Despite blanketing the city in marketing material and advertising, almost every day I’m asked, “What is DreamBank anyway?” Our “elevator speech” answer goes something like this:
“At American Family Insurance, we believe that your dream is the most valuable thing you’ll ever own, so much so that we opened DreamBank, a community space dedicated to the pursuit of dreams. We invite our community members in to use our interactive tools and technology to discover their dream and then find inspiration to pursue that dream through our calendar of events and expert staff.”
The true answer, though, is much deeper and more purposeful than we could ever explain in a sentence or two. It’s important to note that the universality of dreams is that you’re always the right age, in the right circumstances and functioning in your best interest when you have a dream. This is the platform we’re using to connect with people. We’re not just reaching out to the business community and entrepreneurs – we’re reaching out and connecting with people.
We’re not just hosting field trips. We’re convincing 12 year-old Alexcia that her dream of becoming a doctor is not only possible, but that it’s admirable, noble, and impactful. We’re not just throwing Pinterest Parties. We’re creating a warm, welcoming environment where Wendy, a victim of years of emotional abuse, feels comfortable to express herself and begin re-scripting her internal dialogue.
Our growing community of dreamers consists of thousands of individuals who are working to better their own lives, the lives of others, and the lives of future generations. All by simply pursuing a dream.
So what is DreamBank? It’s many things. It’s a lecture hall, an art room, a contemplative space, a refuge, a dance party, even a place for meaningful conversation that brings clarity through introspection – you name it. The best part is that it’s what you make it – literally and figuratively – not just because you can use these resources at your leisure, but because when you talk, we listen.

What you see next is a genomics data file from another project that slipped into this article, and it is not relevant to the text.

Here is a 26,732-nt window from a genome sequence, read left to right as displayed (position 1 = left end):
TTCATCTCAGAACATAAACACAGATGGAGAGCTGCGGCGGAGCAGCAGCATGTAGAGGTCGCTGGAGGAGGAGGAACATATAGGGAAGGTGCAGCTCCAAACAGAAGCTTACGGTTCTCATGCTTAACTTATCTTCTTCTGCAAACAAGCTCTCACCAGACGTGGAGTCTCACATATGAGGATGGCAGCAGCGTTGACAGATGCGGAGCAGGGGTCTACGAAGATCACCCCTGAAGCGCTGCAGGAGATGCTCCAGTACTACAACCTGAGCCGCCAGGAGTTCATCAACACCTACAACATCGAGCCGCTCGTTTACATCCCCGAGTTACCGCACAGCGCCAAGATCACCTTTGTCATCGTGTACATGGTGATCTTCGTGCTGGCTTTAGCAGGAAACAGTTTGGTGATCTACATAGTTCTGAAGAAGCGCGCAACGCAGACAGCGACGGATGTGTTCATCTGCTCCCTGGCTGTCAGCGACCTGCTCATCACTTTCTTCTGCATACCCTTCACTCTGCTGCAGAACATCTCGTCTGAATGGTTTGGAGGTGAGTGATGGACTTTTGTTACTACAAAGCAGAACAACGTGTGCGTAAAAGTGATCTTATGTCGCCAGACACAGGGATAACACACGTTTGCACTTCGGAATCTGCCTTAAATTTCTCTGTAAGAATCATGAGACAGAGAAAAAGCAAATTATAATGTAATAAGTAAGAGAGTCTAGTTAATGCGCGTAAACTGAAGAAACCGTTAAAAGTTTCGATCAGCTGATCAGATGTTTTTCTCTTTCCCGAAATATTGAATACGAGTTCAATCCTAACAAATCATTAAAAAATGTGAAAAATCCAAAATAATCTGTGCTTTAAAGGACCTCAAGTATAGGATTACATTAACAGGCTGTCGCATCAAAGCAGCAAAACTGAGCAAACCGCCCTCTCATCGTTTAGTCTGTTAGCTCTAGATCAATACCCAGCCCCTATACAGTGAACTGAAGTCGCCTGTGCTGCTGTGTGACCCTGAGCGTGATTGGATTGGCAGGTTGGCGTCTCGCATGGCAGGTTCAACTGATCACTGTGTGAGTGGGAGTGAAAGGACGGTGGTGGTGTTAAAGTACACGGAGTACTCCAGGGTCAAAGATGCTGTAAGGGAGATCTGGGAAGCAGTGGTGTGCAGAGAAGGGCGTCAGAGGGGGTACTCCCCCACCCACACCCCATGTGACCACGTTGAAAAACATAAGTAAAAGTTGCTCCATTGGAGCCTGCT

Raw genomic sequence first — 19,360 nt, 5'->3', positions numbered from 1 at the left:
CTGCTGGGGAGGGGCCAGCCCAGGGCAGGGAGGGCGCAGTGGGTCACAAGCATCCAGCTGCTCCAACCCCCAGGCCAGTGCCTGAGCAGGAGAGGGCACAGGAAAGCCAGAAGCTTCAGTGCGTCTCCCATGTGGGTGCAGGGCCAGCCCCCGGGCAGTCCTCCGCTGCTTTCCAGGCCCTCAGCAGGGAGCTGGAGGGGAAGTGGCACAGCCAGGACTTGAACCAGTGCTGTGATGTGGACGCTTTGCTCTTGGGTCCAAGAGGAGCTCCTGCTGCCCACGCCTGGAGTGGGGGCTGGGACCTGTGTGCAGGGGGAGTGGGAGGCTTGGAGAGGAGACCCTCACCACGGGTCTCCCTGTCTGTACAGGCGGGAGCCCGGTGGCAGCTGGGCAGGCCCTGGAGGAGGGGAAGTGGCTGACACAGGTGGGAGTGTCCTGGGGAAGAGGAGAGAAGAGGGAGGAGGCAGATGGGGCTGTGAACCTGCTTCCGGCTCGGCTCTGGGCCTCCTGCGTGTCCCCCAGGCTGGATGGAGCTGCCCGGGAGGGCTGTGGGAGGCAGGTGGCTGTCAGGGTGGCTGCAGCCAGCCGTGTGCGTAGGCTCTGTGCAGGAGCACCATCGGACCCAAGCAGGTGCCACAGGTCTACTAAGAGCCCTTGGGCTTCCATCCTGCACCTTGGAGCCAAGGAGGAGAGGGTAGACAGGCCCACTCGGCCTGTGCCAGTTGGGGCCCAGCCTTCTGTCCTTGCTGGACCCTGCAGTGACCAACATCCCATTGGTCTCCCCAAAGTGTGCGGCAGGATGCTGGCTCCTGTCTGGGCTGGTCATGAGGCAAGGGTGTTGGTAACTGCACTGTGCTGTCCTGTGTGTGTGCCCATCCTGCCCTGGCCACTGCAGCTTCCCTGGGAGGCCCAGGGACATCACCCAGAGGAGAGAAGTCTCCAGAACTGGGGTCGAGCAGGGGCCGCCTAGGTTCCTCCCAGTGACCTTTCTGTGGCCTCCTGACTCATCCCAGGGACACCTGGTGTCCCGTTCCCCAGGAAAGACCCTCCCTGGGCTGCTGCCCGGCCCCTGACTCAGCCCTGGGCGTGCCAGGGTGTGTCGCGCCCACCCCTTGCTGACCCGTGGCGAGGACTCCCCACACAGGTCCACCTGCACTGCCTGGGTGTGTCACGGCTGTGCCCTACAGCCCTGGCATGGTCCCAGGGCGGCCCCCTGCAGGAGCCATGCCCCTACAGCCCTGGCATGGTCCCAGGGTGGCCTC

You said your dream is to run a marathon, so we now have a “Couch to 5K” running club to get you started. You said your dream is to send your children to college, so we enlisted an expert to help you navigate the world of financial aid and standardized test prep. You said your dream is to travel, so we’re hosting events to help you plan and budget for your dream vacation.
DreamBank is the vehicle we’re using to catapult you from “Park” into “Drive.” It’s American Family’s way of bridging the gap between dreams and reality, because, in the words of best-selling author Sarah Ban Breathnach, “The world needs dreamers and the world needs doers, but above all, the world needs dreamers who do.”
As long as I can recall, I haven’t been winter’s biggest fan. As a kid on a working farm, when I carried water to animals through snow as tall as I was uphill both ways, winter felt like an endless and brutal season. When I was 10, I made a deal with Mother Nature; I was allowed to curse the cold, the snow and the ice, but I could never once complain about the summer heat.
I’ve stuck to my word for 32 years.
I’ve now had three decades to reconsider my relationship with winter, and this winter in particular seems like a great time to write it down. Spring, summer and harvest season (I don’t use the “f” word in my house) are a riot of planning, planting, picking, pickling and putting by food from my garden. Some people say that folks in the north cram nine months of activity into our three-month summer. That may be true, but if we had a nine-month growing season, I’d be working in my garden the whole time. So maybe winter is a mandatory rest period I wouldn’t otherwise take.